Don’t be a puppet. That’s the FBI’s new mantra in response to terrorists and their would-be recruits. And in light of the growing problem of terrorists trying to recruit vulnerable teenagers over the internet, the FBI has created an interactive website, adorned with a flailing wooden puppet on strings, to teach teens how to spot terrorist recruiters and better protect themselves from their brainwashing and manipulation.
The message is of course commendable, and there is nothing wrong with telling teens to speak their minds and use their intelligence. To ignore the potential dangers of the internet, in light of lurking terrorist recruiters, would be in many ways naive.
However, the question remains whether an interactive website set in a creepy cement basement (a fallout shelter, perhaps?) is the most effective way to engage teenagers on this serious, heavy anti-recruitment message. The website background features American propaganda posters lining caged walls, thick red text that screams commands like “don’t forget the enemy” above a solemn bald eagle. The inundation of American flags feels a bit absurd, creating a near-Jingoistic mood that feels inappropriate against the website’s alleged goal of educating how to defend oneself against recruitment.
At least the website is not without some light-hearted fun: there are interactive tests and even games. One “matching” game asks the player to “click, drag, and drop each type of violent extremist above to its corresponding distorted belief on the right.” Perhaps in using the lighthearted medium of childhood “matching” games, the FBI seeks to empower teens in an attempt to give them agency through a means that feels comfortable, natural. The ultimate goal after successful completion of the matching games is to “free the puppet,” further symbolic of the FBI’s intent of freeing teens from the bonds of brainwashing, and it’s certainly satisfying to do so in the game. But it doesn’t change the fact that the disconnect between the type of medium and the message behind it is unsettling.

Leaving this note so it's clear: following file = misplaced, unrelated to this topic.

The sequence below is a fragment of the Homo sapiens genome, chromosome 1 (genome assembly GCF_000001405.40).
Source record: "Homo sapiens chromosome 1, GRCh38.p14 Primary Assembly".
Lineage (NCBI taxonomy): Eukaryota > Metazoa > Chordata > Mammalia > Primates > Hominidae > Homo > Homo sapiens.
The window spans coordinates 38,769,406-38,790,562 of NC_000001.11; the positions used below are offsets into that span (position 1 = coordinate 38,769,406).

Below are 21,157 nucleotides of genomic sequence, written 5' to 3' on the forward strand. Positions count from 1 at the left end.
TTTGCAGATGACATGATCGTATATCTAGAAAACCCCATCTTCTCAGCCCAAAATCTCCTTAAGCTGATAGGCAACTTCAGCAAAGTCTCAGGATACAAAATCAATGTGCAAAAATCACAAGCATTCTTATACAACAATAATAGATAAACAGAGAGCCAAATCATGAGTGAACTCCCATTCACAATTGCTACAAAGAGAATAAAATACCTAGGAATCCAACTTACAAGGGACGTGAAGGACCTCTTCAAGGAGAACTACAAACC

Now, it may not always be the case that such games are inherently inadequate or inappropriate for the education of teens and others about serious political and human rights issues like terrorism. After all, childhood “matching” games are accessible, valid teaching methods. Just tone down the eagles and other forceful, unnecessary propaganda, FBI. Otherwise, it looks less like you’re trying to teach teens how to defend themselves and more like you’re, um, trying to recruit them.